Brazilians Rush to Ribeiro's Aid

By Marcelo Alonso Apr 29, 2009
When illness or any other kind of physical impediment afflicts one of its own, the Brazilian mixed martial arts community puts aside rivalries and unites in exemplary solidarity. Such is the case with Will Ribeiro.

An up-and-coming bantamweight, Ribeiro was seriously injured in a motorcycle accident in December, less than two weeks after his submission loss to Brian Bowles at WEC 37. Luis Alves, Ribeiro’s trainer and president of the Brazilian Muay Thai Confederation, broke the sobering news to the public soon after the accident.

“He was riding a bike without a helmet and, when he tried to brake, skidded and crashed,” Alves said. “Unfortunately, his brain suffered serious damage, and the doctors are not optimistic about his recovery. But Will is a warrior, and I’m sure he will fight for his life with the same will he does in the ring.”

Four months later, a wheelchair-bound Ribeiro attended a live CBMT show at the Nogueira Training Center. Alves brought him to the center of the ring and bestowed a medal upon him in front of 200 spectators.

“I would like to ask for a round of applause for this example of bravery and obstinacy,” ring announcer Olivar Leite said.

The audience stood in admiration of Ribeiro, whose stock was on the rise before the accident. The 26-year-old has rattled off four consecutive wins prior to his loss to Bowles, including a WEC 34 victory against former World Extreme Cagefighting bantamweight champion Chase Beebe.

“After seeing what he went through,” said one of Antonio Rodrigo Nogueira’s trainers, “it was hard to hold back the tears.”

Martins Denis/Sherdog.com

The Brazilian MMA community
has a rich history
in lifting up its own.
During the time he spent in the hospital between life and death, Ribeiro received tremendous support from the Brazilian MMA community. Andre Pederneiras promoted a Shooto event after which roughly $2,200 in profits was donated to the Ribeiro family. In addition, Nogueira -- an idol, a personal friend and the former Pride Fighting Championships and interim UFC heavyweight titleholder -- also provided undisclosed financial support. T-shirts were also sold to help fund his treatment.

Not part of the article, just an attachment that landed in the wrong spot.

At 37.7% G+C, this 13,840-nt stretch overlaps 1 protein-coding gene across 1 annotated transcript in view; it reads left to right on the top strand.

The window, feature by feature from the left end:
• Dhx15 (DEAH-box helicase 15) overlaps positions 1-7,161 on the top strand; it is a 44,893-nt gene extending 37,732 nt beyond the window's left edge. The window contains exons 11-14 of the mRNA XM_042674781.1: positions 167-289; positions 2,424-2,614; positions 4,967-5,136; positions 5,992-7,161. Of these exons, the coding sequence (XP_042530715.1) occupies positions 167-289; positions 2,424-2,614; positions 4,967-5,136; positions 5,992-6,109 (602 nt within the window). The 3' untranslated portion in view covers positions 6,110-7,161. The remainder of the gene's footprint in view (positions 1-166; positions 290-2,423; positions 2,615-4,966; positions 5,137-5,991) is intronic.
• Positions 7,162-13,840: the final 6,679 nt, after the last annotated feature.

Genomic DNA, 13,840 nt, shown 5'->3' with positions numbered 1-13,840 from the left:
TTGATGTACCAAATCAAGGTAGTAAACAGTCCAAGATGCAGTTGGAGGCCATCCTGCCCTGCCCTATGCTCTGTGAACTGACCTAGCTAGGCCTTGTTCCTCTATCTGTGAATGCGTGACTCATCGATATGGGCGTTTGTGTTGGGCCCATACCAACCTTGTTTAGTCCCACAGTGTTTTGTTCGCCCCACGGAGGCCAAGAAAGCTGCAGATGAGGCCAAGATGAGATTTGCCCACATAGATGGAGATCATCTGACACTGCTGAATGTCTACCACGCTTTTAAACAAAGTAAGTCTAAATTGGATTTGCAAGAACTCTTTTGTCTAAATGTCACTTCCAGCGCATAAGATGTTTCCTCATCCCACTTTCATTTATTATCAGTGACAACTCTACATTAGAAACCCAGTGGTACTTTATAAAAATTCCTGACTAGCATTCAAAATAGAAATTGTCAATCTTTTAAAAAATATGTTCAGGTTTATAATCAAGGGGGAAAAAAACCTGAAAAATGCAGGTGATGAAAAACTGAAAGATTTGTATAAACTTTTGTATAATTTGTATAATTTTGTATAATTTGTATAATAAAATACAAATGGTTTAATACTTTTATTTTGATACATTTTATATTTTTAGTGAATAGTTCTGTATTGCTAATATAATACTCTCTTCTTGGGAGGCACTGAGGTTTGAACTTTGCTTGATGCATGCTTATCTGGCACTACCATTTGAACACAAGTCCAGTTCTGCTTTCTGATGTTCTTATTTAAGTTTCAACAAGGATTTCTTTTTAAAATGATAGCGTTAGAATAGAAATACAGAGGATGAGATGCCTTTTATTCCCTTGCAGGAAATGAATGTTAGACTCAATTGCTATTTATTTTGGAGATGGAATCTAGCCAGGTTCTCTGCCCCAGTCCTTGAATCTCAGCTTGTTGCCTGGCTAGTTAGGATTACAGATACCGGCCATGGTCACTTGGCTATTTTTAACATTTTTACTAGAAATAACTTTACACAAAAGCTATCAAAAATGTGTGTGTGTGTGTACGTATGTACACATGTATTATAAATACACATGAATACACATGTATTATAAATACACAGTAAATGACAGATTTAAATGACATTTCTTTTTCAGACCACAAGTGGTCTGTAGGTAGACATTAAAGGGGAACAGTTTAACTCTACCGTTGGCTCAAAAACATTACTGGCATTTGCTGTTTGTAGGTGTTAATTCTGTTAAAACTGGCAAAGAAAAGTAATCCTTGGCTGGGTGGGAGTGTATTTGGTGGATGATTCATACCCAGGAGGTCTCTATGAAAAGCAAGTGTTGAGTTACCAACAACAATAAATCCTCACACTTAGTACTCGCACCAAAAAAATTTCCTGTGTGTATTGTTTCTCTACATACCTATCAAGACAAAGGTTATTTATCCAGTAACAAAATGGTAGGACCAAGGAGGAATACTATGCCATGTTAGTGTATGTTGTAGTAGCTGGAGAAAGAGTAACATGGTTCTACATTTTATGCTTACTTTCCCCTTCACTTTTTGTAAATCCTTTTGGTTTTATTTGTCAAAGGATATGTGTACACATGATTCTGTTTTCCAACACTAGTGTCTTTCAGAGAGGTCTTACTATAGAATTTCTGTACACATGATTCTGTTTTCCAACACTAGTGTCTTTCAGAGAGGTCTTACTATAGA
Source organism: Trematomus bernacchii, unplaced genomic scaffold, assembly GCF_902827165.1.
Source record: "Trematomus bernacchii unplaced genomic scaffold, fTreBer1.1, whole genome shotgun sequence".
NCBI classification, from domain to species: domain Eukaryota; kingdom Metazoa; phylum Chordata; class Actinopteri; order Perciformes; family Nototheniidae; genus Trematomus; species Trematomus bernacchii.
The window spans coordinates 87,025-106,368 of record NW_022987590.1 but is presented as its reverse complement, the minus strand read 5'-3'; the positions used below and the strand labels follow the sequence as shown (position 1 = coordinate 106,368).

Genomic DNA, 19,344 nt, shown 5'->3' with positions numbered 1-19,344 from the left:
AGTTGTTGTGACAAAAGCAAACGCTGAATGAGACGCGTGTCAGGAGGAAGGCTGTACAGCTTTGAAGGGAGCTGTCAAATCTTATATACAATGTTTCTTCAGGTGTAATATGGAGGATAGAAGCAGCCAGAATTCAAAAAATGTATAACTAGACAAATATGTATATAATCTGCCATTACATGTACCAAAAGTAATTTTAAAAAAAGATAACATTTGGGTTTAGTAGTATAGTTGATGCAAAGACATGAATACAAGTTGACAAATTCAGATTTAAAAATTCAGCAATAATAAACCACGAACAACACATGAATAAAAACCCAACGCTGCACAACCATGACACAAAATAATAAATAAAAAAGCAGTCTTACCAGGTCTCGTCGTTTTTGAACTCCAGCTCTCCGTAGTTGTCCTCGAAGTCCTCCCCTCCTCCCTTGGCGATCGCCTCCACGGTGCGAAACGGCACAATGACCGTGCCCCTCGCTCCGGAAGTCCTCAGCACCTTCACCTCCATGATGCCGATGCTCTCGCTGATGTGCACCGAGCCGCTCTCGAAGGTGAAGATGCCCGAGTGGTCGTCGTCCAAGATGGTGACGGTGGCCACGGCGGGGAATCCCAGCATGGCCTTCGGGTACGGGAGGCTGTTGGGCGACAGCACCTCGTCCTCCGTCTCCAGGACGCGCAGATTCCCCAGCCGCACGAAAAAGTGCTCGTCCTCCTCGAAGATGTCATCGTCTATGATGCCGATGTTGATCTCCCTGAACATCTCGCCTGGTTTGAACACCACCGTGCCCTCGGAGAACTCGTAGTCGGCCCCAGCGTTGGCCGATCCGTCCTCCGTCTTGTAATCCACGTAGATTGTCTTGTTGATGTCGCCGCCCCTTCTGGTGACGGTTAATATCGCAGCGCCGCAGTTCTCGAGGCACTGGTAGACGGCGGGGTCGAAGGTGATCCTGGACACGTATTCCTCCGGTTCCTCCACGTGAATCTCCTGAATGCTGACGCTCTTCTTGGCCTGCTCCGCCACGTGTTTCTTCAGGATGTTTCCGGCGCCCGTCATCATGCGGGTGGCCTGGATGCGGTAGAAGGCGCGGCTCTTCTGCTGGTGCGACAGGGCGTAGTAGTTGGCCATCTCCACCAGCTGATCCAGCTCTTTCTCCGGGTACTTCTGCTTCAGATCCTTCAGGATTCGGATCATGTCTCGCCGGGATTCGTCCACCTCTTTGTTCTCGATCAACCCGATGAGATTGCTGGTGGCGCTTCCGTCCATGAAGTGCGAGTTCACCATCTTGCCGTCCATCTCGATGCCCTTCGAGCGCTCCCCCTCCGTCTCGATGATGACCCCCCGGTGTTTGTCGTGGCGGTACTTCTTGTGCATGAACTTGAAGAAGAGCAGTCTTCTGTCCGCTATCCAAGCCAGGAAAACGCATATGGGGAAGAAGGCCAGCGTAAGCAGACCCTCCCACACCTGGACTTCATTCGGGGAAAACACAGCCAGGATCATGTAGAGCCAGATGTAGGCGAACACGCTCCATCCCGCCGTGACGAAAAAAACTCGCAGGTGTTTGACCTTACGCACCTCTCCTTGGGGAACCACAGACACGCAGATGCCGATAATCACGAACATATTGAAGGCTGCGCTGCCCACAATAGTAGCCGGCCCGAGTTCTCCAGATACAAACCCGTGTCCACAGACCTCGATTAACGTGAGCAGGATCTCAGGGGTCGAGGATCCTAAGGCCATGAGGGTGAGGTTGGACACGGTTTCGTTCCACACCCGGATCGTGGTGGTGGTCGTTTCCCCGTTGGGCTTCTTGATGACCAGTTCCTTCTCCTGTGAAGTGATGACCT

“We owe a lot to the solidarity of MMA people who helped us in this difficult time, but now we want to give him the very best physiotherapy,” said Ribeiro’s brother, Wladimir Alves. “We want to take him to Sara Kubitschek, which is the best hospital for neurology and physiotherapy in Brazil. We already got an admission interview. His worst problem is his arm, which he can’t move, and leg; he can’t stand up. The doctors said that, with good treatment, there’s some hope that he could walk again and, if God wants, return to fighting.”

The Brazilian MMA community has a rich history in lifting up its own. In 2004, when Brazilian jiu-jitsu legend Fernando Terere was arrested -- the FBI confused him with a terror suspect after a flight from Los Angeles to Rio de Janeiro, Brazil -- supporters pulled together to fund his defense. When Brazilian Top Team instructor Eraldo Paes needed money to pay for chemotherapy treatments in 2007, his countrymen answered the bell. In 2006, Brazilians raised nearly $20,000 for the transfer of the late Carlson Gracie’s body; ultimately, his family decided to bury him in Chicago.

Fans interested in donating to Ribeiro’s treatment fund should send their donations to: Will Marco Pessoa Ribeiro, Caixa Economica Federal, AG-0201, Conta Poupanca- 01300006328-7.
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